The world has changed dramatically since Barbados gained its Independence in 1966. The global systems and rigid institutional structures designed half a century ago for a post-colonial post-war world are crumbling. They were created at a time when newly independent …

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Ours is a brand-new world of allatonceness. “Time” has ceased, “space” has vanished. We now live in a global village...a simultaneous happening. We are back in acoustic space. ... We have had to shift our stress of attention from action to reaction. We must now know in advance the consequences of any policy or action, since the results are experienced without delay. Because of electric speed, we can no longer wait and see.... Information pours upon us, instantaneously and continuously. As soon as information is acquired, it is very rapidly replaced by still newer information. ... We can no longer build serially, block-by-block, step-by-step, because instant communication insures that all factors of the environment and of experience coexist in a state of active interplay.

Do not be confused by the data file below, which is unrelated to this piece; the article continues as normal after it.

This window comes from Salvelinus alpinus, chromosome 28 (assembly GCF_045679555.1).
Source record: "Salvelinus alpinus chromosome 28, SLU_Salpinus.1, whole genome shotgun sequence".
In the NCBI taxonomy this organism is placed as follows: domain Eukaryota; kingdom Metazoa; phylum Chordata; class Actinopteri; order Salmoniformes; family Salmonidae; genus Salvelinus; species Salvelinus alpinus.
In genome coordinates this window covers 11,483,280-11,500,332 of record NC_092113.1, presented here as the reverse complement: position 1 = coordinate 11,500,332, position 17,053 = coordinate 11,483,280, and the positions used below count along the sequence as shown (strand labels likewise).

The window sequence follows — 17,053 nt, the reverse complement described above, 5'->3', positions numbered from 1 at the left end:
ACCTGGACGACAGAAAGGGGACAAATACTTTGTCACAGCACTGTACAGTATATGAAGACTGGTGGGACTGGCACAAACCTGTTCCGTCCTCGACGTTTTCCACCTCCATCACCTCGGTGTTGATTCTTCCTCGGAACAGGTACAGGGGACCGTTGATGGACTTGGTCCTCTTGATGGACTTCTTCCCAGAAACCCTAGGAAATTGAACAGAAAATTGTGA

Marshall McLuhan, The Medium is the Massage is precisely in periods of transition from one historical system to another one (whose nature we cannot know in advance) that human struggle takes on the most meaning. Or to put it another way, it is only in such times of transition that what we call free will outweighs the pressures of the existing system to return to equilibria. Thus, fundamental change is possible, albeit never certain, and this fact makes claims on our moral responsibility to act rationally, in good faith, and with strength to seek a better historical system.

Emmanuel Wallerstein, The End of the World As We Know It

A designer knows he has achieved perfection not when there is nothing left to add, but when there is nothing left to take away.

Antoine de Saint-Exupéry, Airman's Odyssey